The WIDC workshop was conceived in 1995 as a result of the collaborative efforts of ACTRA, WIFTV and the Banff Centre for the Arts, supported with funding from the Human Resources Skills Development Council (HRSDC), a Canadian federal governmental funding body. A pilot sesson took place in 1997, organized by Whiteman together with Banff Centre director Sara Diamond, WIFTV president Mary Ungerlieder, filmmakers Peg Campbell and Anne Wheeler, and respected Canadian actor Gabrielle Rose. The idea was to provide master-level training for mid-career women directors while they were working with professional ACTRA actors. The HRSDC granted the Banff Centre a few thousand dollars towards producing and hosting the workshop. It was very successful. And the rest is history.
Diverse Women’s Stories, Authentic Voices
Now into its third decade under the leadership of Whiteman, now guided by a Board of Directors primarily comprised of WIDC alumnae, the greatly expanded WIDC provides professional and creative development to mid-career Canadian women directors of screen-based fiction. Programs are open to Canadian filmmakers only, but an international component is being developed. In collegial workshop settings Director participants work with highly skilled industry professionals including ACTRA actors, Directors Guild of Canada (DGC), International Alliance of Theatrical and Stage Employees (IATSE) crafts people and technicians to develop original scripted content, explore creative, business and leadership best practices, and create strategic career plans. Director participants have access to mentoring, awards, fellowships, and career coaching to advance their careers, develop and produce their subsequent works.
Currently, WIDC programs focus specifically on Story & Leadership, Career Advancement, and Feature and Short Works development. Each program is scheduled to take place in several workshop meet ups held throughout the year at various venues, including film festivals and industry conferences that offer excellent networking possibilities for participants. Applications for WIDC programs are usually submitted in August.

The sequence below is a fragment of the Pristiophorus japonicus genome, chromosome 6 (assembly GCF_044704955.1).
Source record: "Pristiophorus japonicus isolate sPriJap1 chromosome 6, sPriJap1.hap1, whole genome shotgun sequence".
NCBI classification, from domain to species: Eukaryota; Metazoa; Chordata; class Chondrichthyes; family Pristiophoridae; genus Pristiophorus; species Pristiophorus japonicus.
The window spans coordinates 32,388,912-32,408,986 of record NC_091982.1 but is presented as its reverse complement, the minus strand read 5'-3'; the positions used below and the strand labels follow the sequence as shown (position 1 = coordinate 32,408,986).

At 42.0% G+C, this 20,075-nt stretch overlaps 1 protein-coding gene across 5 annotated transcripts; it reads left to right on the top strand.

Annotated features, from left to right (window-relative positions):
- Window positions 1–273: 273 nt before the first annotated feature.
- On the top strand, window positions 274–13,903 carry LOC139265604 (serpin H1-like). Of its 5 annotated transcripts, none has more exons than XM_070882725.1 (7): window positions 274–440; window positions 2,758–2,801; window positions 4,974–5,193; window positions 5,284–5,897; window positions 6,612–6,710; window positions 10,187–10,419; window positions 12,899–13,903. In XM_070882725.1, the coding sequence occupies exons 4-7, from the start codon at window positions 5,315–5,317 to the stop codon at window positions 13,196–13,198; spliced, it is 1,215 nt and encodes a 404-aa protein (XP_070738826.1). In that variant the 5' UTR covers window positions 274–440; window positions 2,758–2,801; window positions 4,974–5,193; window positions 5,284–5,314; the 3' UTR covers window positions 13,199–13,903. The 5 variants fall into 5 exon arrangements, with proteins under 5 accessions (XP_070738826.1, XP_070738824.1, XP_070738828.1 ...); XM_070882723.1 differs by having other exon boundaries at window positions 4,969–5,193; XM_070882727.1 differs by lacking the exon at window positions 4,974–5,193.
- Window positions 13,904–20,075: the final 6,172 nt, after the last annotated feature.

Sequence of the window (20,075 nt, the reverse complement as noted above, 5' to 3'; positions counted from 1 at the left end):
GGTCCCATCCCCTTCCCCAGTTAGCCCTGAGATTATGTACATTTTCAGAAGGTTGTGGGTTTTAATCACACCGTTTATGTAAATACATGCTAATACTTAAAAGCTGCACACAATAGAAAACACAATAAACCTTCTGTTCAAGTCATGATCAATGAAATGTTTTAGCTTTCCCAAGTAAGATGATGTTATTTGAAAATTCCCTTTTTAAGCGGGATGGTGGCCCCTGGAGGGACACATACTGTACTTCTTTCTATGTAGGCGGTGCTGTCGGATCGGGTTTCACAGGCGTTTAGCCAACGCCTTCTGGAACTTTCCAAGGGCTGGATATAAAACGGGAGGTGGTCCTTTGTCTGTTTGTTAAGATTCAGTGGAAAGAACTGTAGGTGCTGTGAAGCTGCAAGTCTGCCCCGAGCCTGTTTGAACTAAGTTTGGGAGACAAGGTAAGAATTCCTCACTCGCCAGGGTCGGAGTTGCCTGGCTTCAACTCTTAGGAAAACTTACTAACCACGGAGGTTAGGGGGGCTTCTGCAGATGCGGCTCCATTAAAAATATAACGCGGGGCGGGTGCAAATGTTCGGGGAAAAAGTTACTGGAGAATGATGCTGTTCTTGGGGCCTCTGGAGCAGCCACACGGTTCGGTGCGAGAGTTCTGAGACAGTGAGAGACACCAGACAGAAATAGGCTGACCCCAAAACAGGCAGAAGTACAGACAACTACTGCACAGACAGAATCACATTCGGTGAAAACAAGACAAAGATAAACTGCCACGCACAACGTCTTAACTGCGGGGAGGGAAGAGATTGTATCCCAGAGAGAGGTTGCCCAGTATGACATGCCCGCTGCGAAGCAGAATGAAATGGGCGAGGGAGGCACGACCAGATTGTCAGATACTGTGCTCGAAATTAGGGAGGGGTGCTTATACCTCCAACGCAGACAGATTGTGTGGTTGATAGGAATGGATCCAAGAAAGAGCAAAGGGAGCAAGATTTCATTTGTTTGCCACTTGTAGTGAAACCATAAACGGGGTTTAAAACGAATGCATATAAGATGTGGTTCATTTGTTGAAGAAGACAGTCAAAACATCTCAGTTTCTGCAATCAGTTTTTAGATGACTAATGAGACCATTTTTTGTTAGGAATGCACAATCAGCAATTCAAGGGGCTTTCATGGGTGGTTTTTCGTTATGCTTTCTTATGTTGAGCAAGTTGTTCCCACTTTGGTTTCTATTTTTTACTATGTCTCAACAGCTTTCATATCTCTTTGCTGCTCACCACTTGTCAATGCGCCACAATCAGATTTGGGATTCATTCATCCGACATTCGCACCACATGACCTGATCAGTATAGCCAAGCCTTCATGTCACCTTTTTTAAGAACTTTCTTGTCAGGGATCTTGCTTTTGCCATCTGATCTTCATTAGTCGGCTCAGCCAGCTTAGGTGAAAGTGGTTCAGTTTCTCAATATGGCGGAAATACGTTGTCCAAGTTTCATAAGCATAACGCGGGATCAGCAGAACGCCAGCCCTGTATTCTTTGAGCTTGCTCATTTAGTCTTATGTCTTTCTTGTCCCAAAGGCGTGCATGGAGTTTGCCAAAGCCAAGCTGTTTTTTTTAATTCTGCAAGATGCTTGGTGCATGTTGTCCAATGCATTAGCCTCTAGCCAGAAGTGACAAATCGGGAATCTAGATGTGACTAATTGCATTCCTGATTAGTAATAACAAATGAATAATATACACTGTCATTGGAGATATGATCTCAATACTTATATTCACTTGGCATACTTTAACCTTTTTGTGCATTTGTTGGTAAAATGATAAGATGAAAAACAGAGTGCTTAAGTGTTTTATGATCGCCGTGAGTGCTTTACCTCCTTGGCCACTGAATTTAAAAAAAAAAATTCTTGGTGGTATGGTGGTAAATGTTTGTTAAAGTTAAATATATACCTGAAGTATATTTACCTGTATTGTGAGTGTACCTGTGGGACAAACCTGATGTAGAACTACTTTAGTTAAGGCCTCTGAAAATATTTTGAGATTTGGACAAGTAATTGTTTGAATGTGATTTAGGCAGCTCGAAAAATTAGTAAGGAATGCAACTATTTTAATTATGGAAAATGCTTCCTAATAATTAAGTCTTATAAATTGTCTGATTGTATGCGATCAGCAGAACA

Whiteman’s Top Notch Bottom Line
Whiteman’s dedication to WIDC and promoting women’s authentic creative perspectives has been recognized by two Governor General’s award nominations and multiple awards for promoting women’s equality in the Canadian screen industry. Acting as head of Women In the Director’s Chair, she is credited with having produced more than 150 short films since 1997, as well as having executive produced eight award-winning features — all directed by women. Under her guidance, WIDC’s programs have mentored and coached more than 250 director alumnae, fostering a new generation of female screen writers and directors from every corner of Canada, giving voice to women whose feature film projects, network television and web series deliver women’s diverse perspectives to appreciative audiences. She has also advanced the careers of hundreds of Canadian actors and technicians who’ve participated in WIDC programs. And, the process is ongoing.
WHY WE CHOSE HER:
Carol Whiteman’s work is primarily behind the scenes. She doesn’t seek to be in the spotlight, but she definitely deserves to be. By co-creating and running WIDC, Carol Whiteman has actually changed the Canadian cinema landscape, creating greater opportunity for women directors while training those women directors to snap up those opportunities and advance their careers. Whiteman is capable and generous, and her talent for building community and fomenting collaboration is unsurpassed. We applaud her for all that she’s accomplished and support her continued good will and works.